Hallmarks of a great board chair

Excelling as chairman of a public company board is a complicated task—but you’ll never lift your game from good to great without embracing three key attributes
By Beverly Behan

Being chairman of the board is an honour. But it’s also an important job that can make all the difference in terms of the board’s overall effectiveness. Three things distinguish truly great board chairs—and relatively few actually step up to these challenges. Ready to raise your boardroom game as chairman? Here are the steps you need to take:

1. Step up to director performance issues. PwC’s 2013 Annual Corporate Directors Survey of over 900 public company directors found that 35% felt someone on their board should be replaced. 35%!! That’s a pretty big number. When the PwC survey went on to ask, “What are the impediments to replacing an underperforming director?” the No. 1 answer was, “Board leadership is uncomfortable addressing the issue.”

If you’re the chair of the board and you’ve got someone on your board that really isn’t making the type of contribution they should, you need to address the problem rather than ignore it. Retirement ages and term limits are the easy way out—and often they extend rather than resolve the situation. Real boardroom leaders understand the importance of stepping up to these awkward issues and have the courage to do so.

A good example is a chairman that I worked with in the northeastern U.S.—a female chair who was also the CEO of a major company. She incorporated robust individual director assessments into her board evaluation every three years and then, most importantly, took action on them. She explained that she was frustrated by her own chair’s failure to address director performance issues at the company where she served as CEO; she wasn’t going to behave the same way in her chairman’s role. Three years later, when the individual director assessments came around again, she expected recriminations. Instead, it was evident that the board’s respect for her had grown tremendously. In fact, she had raving fans.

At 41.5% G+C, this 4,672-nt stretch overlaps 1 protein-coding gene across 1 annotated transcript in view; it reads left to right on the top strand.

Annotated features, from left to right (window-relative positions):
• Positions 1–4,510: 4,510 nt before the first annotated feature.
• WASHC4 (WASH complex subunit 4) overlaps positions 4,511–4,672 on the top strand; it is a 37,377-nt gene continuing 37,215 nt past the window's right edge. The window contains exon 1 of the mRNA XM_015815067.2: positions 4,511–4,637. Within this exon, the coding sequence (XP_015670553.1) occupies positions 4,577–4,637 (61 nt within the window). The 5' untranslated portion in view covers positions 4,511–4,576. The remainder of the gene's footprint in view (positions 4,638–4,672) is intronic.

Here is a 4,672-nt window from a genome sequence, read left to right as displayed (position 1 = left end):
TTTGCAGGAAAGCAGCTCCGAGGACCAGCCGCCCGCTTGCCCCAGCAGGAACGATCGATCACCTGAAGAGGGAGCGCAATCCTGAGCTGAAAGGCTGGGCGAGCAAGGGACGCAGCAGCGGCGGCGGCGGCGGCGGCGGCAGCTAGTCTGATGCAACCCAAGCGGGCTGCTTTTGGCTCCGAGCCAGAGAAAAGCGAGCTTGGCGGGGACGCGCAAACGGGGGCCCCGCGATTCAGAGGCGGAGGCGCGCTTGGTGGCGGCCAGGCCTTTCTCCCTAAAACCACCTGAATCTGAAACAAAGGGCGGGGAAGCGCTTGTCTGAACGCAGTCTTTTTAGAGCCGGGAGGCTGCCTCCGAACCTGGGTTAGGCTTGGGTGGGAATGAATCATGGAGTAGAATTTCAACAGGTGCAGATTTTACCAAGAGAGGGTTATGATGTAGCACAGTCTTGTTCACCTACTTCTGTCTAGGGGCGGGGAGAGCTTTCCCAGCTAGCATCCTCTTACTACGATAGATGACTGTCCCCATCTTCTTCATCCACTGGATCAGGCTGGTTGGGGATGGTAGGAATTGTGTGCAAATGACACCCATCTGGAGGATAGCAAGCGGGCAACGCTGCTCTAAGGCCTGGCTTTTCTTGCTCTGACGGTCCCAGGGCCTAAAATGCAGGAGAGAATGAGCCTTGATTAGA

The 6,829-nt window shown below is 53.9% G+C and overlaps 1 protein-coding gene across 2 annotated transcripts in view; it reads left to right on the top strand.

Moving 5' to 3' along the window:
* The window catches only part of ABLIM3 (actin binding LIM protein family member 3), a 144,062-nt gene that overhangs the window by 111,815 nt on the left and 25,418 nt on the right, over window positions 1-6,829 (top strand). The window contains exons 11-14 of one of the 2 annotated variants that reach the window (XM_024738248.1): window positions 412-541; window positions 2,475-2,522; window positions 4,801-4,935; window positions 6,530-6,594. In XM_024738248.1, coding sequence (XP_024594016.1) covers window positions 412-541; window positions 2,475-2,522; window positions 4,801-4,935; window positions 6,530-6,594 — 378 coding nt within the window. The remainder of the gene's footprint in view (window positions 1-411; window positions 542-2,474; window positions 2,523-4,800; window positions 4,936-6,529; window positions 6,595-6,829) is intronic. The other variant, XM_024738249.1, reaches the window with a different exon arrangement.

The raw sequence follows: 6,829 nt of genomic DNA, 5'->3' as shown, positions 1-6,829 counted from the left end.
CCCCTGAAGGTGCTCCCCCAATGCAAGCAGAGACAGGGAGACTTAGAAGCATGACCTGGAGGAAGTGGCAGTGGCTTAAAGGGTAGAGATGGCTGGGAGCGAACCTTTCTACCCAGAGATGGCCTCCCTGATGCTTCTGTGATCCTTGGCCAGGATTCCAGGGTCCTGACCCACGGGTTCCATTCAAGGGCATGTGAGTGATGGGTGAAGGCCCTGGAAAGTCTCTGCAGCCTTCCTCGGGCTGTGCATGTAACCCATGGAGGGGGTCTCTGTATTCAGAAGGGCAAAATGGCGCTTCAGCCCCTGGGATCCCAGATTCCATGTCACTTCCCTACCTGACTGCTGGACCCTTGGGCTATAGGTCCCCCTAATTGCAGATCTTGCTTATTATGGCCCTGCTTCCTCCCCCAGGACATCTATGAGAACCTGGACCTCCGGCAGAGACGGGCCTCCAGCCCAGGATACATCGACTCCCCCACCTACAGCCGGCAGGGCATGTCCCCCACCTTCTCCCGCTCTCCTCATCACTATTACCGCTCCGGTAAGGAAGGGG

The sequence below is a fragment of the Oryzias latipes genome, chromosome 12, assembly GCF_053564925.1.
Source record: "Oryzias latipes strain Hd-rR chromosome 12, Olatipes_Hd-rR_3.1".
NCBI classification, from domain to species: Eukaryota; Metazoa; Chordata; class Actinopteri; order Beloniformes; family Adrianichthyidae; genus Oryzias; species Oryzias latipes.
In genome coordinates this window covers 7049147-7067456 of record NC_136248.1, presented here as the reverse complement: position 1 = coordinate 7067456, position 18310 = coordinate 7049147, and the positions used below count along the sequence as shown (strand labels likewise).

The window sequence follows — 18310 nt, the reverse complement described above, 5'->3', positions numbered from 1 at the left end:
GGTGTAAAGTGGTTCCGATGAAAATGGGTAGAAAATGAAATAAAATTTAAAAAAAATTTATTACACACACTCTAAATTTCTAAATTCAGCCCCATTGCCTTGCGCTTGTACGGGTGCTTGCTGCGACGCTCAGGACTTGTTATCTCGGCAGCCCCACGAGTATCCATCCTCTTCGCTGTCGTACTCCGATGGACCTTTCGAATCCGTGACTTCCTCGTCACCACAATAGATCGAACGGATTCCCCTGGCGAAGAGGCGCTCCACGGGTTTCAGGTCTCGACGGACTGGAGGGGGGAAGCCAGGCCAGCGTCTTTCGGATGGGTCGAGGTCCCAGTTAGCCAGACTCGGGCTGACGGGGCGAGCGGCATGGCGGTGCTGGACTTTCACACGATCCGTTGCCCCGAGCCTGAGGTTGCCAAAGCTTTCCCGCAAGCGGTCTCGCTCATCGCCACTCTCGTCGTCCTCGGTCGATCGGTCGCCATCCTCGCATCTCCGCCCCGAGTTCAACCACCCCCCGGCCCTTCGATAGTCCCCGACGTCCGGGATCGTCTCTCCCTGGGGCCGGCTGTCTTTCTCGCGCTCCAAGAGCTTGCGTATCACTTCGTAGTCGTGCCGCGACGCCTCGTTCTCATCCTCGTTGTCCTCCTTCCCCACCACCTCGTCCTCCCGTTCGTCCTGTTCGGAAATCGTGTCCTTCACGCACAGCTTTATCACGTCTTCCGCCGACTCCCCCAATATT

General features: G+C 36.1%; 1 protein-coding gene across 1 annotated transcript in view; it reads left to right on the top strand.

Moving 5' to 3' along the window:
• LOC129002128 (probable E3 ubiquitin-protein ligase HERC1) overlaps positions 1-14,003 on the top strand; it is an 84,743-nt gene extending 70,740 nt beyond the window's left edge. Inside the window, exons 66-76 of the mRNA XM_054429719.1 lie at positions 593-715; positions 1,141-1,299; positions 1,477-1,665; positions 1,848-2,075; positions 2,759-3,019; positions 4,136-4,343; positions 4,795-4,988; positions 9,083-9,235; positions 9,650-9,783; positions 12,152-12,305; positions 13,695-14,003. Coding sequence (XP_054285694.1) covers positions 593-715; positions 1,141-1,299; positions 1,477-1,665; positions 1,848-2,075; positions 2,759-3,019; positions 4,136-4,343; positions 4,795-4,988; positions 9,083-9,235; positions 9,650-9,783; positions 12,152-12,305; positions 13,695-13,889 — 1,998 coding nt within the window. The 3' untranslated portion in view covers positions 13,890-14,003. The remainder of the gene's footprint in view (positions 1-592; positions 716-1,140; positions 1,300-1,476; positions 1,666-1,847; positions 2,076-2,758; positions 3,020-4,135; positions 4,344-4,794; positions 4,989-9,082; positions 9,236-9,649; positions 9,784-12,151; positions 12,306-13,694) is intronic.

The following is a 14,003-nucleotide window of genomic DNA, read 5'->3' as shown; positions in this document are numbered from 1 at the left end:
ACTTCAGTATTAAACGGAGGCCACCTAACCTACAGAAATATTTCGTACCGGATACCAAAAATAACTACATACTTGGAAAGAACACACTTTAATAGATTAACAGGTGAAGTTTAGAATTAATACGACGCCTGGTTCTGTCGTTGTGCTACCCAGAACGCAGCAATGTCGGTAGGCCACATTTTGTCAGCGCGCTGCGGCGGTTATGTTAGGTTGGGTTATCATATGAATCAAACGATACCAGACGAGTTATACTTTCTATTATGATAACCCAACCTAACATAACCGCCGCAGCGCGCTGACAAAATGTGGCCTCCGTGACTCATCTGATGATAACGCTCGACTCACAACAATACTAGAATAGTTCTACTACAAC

2. Step in to stop micro-management. A board’s tendency to “get down in the weeds” rather than stay at a governance level is the bane of many board meetings for CEOs. Yet the solution to this problem should be sitting at the head of the board table—it’s the chairman who steps in and reminds the board, “I think we’re overstepping into management’s turf at this point.” It’s this type of ongoing board leadership that actually solves micro-management problems. But for this to work, the chair needs to have a solid understanding of the management/governance line in the first place.

I was recently working with a U.S. bank that had this problem. Its frustrated CEO had brought in a lawyer noted for his expertise in governance to speak about this topic at a board dinner. When that had little impact, he created a handout with two columns: Governance on one side, Management on the other. But again, the problem persisted. I asked him, “Shouldn’t your chair be playing a role in addressing this issue?” To this, he replied: “Our chair? He’s the worst offender!”

3. Step away from the temptation of driving an agenda. Great board chairs are great listeners. They also realize that if they’ve earned the board’s respect, what they have to say carries a lot of weight. Because of this, they hesitate to weigh in too early on critical issues so as to foster a robust debate.

A classic example is a chairman from Chicago who I had the privilege of working with on a CEO succession plan. He had me interview all of his board members on this issue but said, “Leave me out for now. I want to see what they have to say.” We discovered that the board was sharply divided on two issues: First, whether an external search was even necessary, and second, if it was, whether it should be limited to candidates from the company’s industry or broadened into related sectors.

We discussed these issues at a board dinner—and a spirited debate ensued. Finally the chairman weighed in: “I’m persuaded. We need to look outside but we need to limit it to our sector. Now, if you had asked me about this at the outset, I’d have said that we don’t need to waste our time with an outside search given the calibre of our bullpen. And if I’d said that, you probably would have all gone along with me. But I wanted to hear your views on this issue and it’s changed my mind.” To which one of the board members called out, “And that’s what makes you a great chairman!”

Beverly Behan is a New York-based board consultant who has worked with more than 100 boards of directors in the U.S., Canada and internationally in the past 17 years. E-mail: beverly.behan@boardadvisor.net.

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